People with Lyme disease often struggle to get the correct diagnosis. Some individuals have faced an uphill battle for years, fighting to get doctors to take their symptoms seriously. One of the main issues is that Lyme disease can sometimes mimic a variety of other conditions, including fibromyalgia, lupus and arthritis. In fact, if you think you might have Lyme disease but have been diagnosed with another condition, it’s critical that you get a proper diagnosis so that you can begin the proper treatment for Lyme disease as soon as possible. Here are four of the most common misdiagnoses for Lyme disease patients.
Multiple sclerosis (MS) is a disease where the immune system eats away at the protective covering of the nerves. With MS, this nerve damage causes a disruption in communication between the brain and the rest of the body. There are a variety of symptoms, such as vision loss, fatigue, pain and impaired coordination. These symptoms and their severity can differ from patient to patient. The condition can be treated with medications and physical therapy to help suppress the immune system and slow the progression of the disease. However, there is no cure for MS.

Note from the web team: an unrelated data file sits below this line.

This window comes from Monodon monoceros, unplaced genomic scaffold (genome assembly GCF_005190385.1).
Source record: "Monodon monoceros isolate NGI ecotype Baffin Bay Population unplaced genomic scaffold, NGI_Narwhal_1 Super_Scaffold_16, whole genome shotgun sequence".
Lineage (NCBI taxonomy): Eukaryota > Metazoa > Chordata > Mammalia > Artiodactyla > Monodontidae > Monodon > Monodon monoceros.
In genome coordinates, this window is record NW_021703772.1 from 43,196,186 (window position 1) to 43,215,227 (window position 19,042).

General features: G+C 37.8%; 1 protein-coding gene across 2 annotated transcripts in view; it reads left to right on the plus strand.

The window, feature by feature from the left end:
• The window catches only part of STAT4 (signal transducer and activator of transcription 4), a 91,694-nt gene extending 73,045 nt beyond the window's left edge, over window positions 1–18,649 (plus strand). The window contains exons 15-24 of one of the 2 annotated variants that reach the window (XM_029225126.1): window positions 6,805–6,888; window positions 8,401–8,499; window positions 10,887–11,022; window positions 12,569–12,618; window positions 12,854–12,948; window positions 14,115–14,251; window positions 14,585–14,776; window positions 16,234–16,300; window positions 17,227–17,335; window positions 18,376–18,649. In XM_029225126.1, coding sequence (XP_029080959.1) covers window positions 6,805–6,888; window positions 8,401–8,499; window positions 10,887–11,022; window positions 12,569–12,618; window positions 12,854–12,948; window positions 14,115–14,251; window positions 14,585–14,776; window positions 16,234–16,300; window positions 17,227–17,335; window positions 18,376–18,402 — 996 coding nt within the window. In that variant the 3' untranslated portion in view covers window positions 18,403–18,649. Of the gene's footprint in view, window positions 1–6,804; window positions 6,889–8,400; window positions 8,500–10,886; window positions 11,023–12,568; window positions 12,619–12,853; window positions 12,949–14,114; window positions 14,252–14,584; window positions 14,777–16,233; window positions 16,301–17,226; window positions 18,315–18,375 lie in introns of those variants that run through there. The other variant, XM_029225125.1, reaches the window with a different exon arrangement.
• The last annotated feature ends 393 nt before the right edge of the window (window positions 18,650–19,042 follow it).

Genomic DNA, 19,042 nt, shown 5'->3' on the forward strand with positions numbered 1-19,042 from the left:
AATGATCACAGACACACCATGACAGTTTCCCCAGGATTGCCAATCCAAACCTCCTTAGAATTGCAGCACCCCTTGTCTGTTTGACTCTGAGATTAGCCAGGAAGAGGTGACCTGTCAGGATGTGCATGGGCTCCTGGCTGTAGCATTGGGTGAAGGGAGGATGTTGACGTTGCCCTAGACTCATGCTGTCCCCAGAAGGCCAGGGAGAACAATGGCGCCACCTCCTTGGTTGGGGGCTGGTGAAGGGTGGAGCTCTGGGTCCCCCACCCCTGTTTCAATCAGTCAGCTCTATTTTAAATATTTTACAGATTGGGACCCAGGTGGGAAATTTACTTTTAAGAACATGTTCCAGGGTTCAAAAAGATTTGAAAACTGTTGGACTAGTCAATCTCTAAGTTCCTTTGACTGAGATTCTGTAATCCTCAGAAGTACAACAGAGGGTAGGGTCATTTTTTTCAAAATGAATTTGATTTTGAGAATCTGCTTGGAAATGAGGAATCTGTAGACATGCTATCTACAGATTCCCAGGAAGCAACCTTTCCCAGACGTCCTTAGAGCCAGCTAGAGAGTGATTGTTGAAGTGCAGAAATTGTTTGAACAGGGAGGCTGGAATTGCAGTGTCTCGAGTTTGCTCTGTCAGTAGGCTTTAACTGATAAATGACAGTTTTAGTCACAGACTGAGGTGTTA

Because Lyme disease patients can also experience severe fatigue and some cognitive decline, doctors may misdiagnose individuals with MS. Both MS and Lyme disease patients also tend to have issues with their balance and motor functions. Doctors also have their work cut out for them because there isn’t a specific test to see if a patient has MS. Doctors do look for damage to at least two areas of the central nervous system (brain, spinal cord and optic nerves) and try to rule out any other diagnosis. They can also use MRIs and spinal taps to help see if MS is a probable diagnosis. For patients that don’t meet these criteria, it’s possible that Lyme disease is a more accurate diagnosis.
Chronic Fatigue Syndrome
Chronic Fatigue Syndrome (CFS) is often confused for Lyme disease because both diagnoses involve symptoms of extreme fatigue. CFS patients have fatigue that can’t be explained by any other medical condition. The fatigue often worsens with physical activity but doesn’t improve even after the person has rested. Experts aren’t sure what causes CFS, also known as systemic exertion intolerance disease (SEID) or myalgic encephalomyelitis (ME). There’s no single test to perform to confirm a CFS diagnosis. Typically, lots of tests are conducted to rule out any other conditions. Many CFS patients take medication or do specific therapy (cognitive training and physical therapy graded exercise) to help lessen their symptoms.
Like Lyme disease patients, individuals with CFS also experience significant fatigue, unexplained muscle and joint pain, and extreme exhaustion. Depression or low mood can also accompany both Lyme disease and CFS, making it difficult to distinguish which condition is at play. Because there’s no specific test for CFS, you should get tested for Lyme disease first to rule it out.